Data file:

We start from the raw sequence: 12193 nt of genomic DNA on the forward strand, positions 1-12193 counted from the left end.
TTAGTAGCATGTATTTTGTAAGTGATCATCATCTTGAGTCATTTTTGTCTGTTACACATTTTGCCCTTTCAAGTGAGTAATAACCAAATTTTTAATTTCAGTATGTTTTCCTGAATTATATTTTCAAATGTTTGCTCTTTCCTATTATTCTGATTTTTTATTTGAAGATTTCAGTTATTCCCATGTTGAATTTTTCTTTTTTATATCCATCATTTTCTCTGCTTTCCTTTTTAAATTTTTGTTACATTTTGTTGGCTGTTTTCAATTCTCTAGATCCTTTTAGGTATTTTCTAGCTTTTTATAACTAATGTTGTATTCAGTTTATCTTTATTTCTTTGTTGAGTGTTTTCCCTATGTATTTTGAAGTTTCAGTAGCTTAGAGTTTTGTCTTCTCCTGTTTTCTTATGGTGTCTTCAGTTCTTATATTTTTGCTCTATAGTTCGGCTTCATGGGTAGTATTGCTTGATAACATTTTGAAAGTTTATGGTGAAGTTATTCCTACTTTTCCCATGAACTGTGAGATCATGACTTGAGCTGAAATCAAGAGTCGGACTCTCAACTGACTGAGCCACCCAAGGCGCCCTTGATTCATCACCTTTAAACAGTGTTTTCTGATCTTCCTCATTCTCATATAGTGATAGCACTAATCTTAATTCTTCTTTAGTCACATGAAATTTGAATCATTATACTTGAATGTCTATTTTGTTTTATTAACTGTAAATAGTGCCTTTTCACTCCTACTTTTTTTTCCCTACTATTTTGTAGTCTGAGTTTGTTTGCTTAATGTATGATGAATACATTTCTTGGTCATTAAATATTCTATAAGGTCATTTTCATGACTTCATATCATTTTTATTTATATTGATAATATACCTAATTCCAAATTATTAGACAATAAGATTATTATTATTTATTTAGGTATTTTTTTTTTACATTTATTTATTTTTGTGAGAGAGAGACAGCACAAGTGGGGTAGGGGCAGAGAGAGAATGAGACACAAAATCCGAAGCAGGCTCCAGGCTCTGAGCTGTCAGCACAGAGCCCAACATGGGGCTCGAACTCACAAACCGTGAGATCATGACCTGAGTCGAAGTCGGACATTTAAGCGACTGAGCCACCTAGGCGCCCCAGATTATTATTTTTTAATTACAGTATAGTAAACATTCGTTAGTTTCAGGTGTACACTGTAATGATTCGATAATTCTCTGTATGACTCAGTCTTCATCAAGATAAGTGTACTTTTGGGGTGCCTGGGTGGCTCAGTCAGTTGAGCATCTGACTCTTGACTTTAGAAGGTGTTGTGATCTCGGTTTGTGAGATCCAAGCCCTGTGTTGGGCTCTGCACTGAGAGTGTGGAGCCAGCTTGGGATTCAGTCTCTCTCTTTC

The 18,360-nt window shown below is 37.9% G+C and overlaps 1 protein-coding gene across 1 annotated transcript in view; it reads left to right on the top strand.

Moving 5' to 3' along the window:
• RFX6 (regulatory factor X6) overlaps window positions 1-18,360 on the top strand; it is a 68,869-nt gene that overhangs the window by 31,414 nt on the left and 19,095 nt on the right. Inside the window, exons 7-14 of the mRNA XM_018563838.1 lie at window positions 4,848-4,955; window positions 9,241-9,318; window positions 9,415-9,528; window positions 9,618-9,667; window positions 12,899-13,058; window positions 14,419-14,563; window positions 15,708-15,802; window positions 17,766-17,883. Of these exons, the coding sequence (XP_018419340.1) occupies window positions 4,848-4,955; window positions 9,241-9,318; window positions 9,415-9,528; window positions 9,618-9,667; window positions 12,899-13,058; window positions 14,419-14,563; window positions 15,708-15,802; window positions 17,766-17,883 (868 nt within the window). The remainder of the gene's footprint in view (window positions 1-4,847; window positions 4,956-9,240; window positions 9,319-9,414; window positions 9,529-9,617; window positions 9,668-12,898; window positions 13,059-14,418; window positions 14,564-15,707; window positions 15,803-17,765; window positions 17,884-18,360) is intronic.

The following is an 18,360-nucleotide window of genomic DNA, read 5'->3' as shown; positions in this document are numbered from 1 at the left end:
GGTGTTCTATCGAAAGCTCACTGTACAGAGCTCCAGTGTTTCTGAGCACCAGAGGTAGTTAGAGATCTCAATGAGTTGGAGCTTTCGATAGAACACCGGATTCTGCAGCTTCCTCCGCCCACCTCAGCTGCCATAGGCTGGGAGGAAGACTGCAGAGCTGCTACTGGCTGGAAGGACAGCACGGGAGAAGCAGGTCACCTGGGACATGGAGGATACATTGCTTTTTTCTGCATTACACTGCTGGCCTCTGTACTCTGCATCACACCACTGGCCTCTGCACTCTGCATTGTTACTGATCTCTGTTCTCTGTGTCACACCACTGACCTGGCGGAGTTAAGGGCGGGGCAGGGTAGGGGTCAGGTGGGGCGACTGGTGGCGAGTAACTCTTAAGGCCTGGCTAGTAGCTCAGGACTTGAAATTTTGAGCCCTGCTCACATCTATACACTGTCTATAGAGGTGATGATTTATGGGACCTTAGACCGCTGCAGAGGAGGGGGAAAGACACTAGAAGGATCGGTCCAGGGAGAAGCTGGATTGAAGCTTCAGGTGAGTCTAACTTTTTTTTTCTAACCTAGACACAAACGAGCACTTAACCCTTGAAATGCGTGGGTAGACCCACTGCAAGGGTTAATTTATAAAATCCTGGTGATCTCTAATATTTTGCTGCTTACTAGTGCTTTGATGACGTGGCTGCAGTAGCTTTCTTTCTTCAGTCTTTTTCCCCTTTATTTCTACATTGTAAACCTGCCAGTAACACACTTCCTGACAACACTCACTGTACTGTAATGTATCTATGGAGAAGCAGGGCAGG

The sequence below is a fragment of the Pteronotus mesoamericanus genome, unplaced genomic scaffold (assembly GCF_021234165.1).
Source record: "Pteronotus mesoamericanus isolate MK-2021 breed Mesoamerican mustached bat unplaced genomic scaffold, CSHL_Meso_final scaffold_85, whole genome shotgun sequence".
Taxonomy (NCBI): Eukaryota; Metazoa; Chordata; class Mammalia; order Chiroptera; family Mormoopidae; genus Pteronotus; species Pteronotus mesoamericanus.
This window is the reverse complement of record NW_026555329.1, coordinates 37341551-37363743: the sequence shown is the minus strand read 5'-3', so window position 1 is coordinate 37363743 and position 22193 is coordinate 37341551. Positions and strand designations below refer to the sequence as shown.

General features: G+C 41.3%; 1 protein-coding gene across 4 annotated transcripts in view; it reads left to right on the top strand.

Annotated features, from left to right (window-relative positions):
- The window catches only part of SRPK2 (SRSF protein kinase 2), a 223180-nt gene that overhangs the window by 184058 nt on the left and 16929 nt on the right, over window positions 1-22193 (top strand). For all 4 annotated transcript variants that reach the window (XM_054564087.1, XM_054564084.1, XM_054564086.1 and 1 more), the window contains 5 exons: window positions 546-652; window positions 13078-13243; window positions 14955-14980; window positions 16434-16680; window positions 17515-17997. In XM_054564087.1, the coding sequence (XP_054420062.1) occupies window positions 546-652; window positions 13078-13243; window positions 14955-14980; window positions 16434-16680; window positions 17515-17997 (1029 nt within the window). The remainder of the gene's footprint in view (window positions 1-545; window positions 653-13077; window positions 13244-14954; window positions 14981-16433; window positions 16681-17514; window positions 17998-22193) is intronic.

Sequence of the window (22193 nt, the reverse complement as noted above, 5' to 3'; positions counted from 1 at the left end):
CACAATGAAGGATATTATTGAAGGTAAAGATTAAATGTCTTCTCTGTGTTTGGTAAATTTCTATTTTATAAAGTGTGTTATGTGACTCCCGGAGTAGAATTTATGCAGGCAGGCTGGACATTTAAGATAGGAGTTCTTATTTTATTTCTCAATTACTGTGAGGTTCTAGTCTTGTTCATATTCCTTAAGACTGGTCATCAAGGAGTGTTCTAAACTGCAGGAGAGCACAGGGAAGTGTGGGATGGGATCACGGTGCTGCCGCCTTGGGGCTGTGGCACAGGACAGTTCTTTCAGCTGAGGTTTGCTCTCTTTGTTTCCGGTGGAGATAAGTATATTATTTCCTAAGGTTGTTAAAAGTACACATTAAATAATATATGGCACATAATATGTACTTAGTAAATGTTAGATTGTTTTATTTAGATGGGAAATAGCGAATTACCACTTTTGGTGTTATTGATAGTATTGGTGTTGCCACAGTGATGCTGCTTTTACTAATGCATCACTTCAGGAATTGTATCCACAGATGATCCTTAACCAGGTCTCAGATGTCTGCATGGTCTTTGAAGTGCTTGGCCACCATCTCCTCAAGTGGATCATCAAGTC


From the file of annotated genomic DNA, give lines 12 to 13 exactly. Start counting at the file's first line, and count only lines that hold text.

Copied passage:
General features: G+C 41.3%; 1 protein-coding gene across 4 annotated transcripts in view; it reads left to right on the top strand.

Annotated features, from left to right (window-relative positions):